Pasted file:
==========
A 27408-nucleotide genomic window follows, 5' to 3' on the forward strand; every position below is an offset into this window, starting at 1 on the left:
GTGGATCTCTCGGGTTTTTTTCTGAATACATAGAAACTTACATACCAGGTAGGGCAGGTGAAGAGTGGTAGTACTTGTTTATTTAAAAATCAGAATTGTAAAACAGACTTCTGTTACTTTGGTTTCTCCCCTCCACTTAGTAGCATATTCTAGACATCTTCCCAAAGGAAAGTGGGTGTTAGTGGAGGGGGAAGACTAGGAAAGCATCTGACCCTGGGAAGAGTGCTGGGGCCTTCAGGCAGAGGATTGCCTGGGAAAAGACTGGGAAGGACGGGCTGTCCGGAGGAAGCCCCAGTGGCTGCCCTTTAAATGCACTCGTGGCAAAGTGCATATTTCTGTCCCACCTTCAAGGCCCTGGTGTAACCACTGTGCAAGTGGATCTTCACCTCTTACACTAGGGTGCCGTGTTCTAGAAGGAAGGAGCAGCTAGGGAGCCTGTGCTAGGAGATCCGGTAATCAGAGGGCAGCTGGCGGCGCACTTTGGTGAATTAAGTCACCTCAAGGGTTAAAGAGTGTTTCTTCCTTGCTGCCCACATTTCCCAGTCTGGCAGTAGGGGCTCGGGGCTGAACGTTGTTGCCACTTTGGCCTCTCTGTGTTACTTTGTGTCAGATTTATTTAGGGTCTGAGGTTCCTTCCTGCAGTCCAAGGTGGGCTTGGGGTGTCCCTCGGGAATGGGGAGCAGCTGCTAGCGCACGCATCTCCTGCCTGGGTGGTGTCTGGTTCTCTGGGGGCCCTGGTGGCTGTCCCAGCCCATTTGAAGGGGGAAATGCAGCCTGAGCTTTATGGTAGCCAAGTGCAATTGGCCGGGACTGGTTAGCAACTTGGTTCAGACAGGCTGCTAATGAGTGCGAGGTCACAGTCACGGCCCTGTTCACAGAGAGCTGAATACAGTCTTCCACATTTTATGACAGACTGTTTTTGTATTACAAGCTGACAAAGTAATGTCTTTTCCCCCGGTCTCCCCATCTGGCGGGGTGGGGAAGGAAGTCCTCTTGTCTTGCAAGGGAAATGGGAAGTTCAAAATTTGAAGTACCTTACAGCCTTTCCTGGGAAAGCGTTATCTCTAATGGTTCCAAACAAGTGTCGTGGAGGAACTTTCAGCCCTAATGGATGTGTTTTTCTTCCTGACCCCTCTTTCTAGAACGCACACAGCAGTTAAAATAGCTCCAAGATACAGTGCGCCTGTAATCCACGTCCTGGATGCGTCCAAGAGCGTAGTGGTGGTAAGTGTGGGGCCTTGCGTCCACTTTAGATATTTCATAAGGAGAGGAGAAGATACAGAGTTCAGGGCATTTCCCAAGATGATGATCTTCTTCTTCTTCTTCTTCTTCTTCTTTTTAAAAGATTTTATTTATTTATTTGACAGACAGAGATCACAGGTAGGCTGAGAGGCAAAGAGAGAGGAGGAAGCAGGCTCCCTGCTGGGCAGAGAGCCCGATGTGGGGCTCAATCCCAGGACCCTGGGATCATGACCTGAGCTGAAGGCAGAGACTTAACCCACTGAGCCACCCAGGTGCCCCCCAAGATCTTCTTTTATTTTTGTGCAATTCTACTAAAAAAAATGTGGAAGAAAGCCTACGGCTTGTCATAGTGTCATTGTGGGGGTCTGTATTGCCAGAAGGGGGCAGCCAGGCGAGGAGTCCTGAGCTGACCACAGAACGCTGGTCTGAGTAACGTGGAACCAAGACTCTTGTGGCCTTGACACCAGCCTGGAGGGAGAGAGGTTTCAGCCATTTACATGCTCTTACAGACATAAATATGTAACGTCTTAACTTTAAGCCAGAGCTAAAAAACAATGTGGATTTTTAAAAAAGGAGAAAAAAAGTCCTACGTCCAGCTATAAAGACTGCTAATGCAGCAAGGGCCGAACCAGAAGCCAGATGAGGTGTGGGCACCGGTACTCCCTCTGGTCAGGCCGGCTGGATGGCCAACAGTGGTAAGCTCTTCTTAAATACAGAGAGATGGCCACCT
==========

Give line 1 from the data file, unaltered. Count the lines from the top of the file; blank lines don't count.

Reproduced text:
A 27408-nucleotide genomic window follows, 5' to 3' on the forward strand; every position below is an offset into this window, starting at 1 on the left: